So, yes there are needs to change here but we need to treat it as a product that supports our company and not a variety of IT systems and we need to provide product management on there. Now, what does that get us? If we have 100 people there and we’re going to take that down to something, maybe the first year we’re taking it down to 90, maybe the second year we’re going to take it down to 80. Okay that’s moving it down a little. How do we do it? By reducing the investment. That starts to free up time for systems of innovation. Now, systems of innovation are really what we want quickly. Again, this is very, very important because we don’t want things that are not mission-critical getting in the way. So if we do a system of innovation, in theory we care about time to, we’ll call it market. That’s the traditional word, but time to implementation, we want as little as possible, i.e. things from this area to delay us from getting this in production.
Now, all of this, and systems of innovation for most companies this is so new that they tend to take this as a dedicated basis and it may be a 10-1 payoff, but I’m really not going to spend a lot of time talking about it because those are very clear, very dedicated resources. I don’t include the Google approach giving every developer a Friday to do innovation into what I’m talking about. I don’t know very many companies that can afford to do that. This is a very dedicated group. But here we have a chance to start to take this, we’ll say, up to 40 percent by freeing resources. Now, if we continue with our current approach where this is driven by project enhancements and tickets, all of which by our current perspective we are obligated to do, we’re never going to get it out. So if we start rationing the headcount, go to products, use product managers so that we know we can get a handle on the demand. Start putting the resources here, start making sure that they are as close to dedicated as we can, this means that every person on this for the time they’re required, cannot be less than half-time and I’ve talked to developers who say be very clear. I want as much concentrated time as I can and that means Monday, Tuesday, half of Wednesday. If you ask me to do something else it’s half of Wednesday, Thursday, Friday and the real developer answer is heck, if I’ve got 16 hours of code, just get out of my way. I’ll work all 16 hours in one day and then I’ll take Friday off. Come on. We’re talking about developers here.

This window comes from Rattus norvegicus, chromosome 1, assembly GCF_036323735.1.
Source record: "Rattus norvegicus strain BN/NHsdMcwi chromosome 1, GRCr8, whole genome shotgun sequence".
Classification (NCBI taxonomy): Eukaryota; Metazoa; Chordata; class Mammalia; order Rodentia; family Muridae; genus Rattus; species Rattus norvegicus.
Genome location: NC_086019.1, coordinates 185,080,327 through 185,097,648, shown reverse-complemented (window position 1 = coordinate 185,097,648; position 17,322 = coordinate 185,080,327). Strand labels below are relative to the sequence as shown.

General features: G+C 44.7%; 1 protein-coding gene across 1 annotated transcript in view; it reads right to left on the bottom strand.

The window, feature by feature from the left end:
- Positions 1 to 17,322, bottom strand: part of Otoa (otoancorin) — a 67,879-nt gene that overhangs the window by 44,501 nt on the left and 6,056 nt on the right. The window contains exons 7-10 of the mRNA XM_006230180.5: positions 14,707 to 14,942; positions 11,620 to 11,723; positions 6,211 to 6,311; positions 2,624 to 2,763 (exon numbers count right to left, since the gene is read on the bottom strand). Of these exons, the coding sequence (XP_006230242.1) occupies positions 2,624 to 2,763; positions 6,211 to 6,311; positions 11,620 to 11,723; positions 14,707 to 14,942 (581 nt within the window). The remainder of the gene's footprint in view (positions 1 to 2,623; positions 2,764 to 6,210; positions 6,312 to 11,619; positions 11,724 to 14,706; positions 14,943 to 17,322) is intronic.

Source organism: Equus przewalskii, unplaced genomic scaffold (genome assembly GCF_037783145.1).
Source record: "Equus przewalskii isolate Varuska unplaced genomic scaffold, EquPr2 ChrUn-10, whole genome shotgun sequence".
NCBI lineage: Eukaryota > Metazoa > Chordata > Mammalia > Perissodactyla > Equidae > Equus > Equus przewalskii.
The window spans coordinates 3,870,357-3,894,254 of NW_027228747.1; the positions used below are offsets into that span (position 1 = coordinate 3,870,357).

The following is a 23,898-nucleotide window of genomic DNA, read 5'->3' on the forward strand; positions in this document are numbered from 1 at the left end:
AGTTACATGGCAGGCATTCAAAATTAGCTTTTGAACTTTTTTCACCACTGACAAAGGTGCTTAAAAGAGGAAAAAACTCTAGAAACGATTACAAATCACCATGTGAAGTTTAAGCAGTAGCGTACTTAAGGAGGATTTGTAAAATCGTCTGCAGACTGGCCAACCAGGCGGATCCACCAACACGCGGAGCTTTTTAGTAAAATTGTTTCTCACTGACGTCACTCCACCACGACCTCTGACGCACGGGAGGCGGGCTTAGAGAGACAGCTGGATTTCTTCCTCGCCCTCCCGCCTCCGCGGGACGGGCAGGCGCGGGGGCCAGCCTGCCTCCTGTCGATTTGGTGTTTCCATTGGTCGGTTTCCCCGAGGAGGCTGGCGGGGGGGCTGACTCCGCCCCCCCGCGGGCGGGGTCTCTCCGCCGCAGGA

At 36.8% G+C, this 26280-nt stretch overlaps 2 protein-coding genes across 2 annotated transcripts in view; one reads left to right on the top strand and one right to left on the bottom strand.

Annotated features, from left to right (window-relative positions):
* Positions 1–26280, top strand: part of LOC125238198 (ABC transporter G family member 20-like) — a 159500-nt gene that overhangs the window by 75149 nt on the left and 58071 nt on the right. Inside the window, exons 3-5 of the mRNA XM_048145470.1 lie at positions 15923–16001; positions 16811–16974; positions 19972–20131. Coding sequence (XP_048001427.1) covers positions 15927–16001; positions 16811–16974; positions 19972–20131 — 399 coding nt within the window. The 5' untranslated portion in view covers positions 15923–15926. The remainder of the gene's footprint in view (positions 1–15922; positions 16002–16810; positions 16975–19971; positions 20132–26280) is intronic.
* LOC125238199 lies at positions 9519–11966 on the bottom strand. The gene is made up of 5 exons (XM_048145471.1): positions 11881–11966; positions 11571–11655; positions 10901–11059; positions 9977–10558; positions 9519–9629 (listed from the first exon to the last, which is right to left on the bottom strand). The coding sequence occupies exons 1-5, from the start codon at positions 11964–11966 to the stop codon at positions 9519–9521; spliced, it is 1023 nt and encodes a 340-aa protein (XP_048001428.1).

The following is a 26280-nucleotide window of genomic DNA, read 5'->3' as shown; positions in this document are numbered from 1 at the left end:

So, this approach, it looks radically different, but it’s a model. It’s a quick heuristic model because when you look at your total headcount you can say arbitrarily, I’m not going to spend more than 60 percent of my resources on that. I am NOT and if I’m going to budget 60 percent, I’m actually going to budget it. Whatever decision I make, that’s where I’m going to hold the number. With the clients I’ve worked with I really don’t care where they start. You can start at 70 and 20 and 10 and just start to get familiar with what that looks like. Get the controls in place and then make a decision. Do you have mission-critical things that are coming out of nowhere? So you need to start peeling off some of the resources. Getting control of this, hiring product managers, reducing that gives you an opportunity to start slow but make continuous progress.